Simon Toyne: Solomon Creed

I haven’t read any Simon Toyne books for a while, and I have only ever read The Sanctus Trilogy which I read many years ago. I really loved the concept of this trilogy and the religious themes within the novels, so I was really looking forward to reading Toyne’s latest piece of work.

Solomon Creed follows a man who appears as if out of nowhere from a crash site of a burning plane. He believes that he is where he is for a reason and that the book he possesses proves that this is the case. Though he does not know anything about himself (his name, where he is from…), he slowly begins to uncover information about what he is capable of as he encounters different scenarios – finding out that he is knowledgeable in medicine and how to kill another man. As the novel unravels, he finds that the town of Redemption where the plane has crashed is embroiled in secrets far more dangerous than what he or anybody else believes and, with the help of Holly Coronado, he hopes to uncover the reason behind his presence within this town.

Though the concept of the story-line is absolutely brilliant, I found that it took a while for the novel to really get going – finding it a tad slow towards the beginning as the scene was set and characters were introduced. There were a lot of characters in Solomon Creed, and I did at times find it hard to remember who was who as I felt that some characters were similar to others in their manner – or their names just seemed quite close to each other! There was a lot of development for many of the characters, and I loved watching them come into their own as the events of the town allowed them to understand more about themselves and the people around them, becoming better or worse because of this. Once the story got going I was hooked. I couldn’t put the book down and I loved the way the story frequently brought new information to me resulting in plot twists I was not expecting.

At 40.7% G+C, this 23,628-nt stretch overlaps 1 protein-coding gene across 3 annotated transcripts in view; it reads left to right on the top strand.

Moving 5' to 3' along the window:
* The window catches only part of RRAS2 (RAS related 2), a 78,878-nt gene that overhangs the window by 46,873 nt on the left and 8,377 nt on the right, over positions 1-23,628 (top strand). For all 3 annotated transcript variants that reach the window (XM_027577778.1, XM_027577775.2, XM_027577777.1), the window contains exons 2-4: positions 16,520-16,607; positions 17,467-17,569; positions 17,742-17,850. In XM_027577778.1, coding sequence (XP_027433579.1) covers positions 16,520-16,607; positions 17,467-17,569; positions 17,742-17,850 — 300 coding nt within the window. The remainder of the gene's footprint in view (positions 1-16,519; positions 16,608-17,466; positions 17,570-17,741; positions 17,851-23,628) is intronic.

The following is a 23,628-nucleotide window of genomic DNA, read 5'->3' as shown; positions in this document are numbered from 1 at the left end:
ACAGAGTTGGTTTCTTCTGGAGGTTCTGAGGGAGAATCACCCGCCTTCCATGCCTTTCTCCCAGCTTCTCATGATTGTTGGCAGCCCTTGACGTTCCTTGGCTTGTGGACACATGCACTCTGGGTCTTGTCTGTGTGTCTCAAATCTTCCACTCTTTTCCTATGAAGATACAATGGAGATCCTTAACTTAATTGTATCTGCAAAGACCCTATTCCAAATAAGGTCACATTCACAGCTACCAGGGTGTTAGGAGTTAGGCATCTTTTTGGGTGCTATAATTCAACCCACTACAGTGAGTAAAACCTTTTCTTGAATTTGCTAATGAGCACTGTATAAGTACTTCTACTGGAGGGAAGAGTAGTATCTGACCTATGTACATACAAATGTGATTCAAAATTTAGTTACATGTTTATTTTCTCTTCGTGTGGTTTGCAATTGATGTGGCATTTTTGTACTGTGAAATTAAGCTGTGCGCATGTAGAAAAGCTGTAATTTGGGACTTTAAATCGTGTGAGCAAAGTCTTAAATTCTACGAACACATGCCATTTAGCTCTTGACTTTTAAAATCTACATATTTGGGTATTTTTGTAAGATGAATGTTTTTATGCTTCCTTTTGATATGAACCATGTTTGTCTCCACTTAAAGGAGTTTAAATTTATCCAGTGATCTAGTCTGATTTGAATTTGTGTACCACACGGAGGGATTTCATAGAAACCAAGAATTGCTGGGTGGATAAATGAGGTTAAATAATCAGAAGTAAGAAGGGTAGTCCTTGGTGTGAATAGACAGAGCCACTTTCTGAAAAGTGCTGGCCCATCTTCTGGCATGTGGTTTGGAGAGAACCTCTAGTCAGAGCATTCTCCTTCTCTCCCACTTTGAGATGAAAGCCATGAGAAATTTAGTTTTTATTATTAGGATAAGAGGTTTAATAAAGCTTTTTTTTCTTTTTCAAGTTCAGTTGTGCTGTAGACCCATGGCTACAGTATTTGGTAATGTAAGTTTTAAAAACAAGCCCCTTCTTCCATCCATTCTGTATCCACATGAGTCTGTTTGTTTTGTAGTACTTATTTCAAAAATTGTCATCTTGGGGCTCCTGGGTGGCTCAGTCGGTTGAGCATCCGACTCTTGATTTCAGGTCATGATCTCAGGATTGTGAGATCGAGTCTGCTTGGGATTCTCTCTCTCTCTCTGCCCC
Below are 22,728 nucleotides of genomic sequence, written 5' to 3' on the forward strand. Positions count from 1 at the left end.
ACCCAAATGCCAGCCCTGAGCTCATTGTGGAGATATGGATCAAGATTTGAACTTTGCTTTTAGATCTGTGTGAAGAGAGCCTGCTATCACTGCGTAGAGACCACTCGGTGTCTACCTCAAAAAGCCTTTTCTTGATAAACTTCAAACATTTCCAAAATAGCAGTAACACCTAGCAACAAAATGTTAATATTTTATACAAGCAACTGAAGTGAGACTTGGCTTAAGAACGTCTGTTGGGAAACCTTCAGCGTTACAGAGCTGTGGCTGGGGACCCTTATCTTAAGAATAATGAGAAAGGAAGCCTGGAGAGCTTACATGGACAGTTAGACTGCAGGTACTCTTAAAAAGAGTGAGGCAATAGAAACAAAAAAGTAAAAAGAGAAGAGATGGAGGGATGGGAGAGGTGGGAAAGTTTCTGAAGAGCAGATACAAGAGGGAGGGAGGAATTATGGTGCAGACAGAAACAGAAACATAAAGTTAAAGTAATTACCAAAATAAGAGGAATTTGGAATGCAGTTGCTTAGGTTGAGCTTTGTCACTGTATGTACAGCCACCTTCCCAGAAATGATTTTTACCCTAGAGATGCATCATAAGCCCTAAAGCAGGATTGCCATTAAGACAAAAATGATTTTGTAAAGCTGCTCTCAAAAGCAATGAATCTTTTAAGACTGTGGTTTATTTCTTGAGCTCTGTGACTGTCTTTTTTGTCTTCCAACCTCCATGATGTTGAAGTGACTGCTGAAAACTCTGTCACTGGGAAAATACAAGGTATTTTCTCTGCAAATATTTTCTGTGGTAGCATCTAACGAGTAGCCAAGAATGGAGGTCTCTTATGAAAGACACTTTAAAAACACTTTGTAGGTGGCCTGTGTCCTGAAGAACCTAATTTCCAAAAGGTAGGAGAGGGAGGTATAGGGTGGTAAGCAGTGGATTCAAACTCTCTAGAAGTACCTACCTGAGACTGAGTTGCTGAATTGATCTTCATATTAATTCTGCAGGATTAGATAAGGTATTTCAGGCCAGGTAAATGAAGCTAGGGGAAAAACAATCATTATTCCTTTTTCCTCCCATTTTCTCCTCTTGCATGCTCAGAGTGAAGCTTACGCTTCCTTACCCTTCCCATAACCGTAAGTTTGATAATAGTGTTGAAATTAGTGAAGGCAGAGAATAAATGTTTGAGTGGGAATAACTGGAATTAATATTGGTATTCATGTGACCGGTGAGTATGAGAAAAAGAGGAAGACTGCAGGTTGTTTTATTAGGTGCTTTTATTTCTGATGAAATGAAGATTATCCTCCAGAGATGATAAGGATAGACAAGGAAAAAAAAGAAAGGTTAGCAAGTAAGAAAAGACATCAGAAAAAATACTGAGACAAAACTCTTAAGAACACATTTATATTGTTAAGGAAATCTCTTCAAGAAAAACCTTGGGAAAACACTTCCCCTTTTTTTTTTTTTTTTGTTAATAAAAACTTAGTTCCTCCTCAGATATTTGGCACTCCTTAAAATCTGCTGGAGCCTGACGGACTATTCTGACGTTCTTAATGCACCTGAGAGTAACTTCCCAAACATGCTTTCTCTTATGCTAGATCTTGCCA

One technique that I really enjoyed was the use of epistolary in the form of diary entries of Redemption’s founding father, Jack Cassidy. These entries gave interesting backstory that allowed me to understand events that were taking place in the present, and how they influenced and affected the situations taking place. It unraveled secrets, but also gave insight into the lives of some of the characters.

The ending of the novel was fitting, rounding off the character of Solomon Creed but also raising various questions that had not yet been answered. With the use of the epilogue, it is clear to see that there will be more time spent with Creed in the future with the chance to understand more about who he is and what he does – it left me with a few more questions that I hope will be answered within the next novel.


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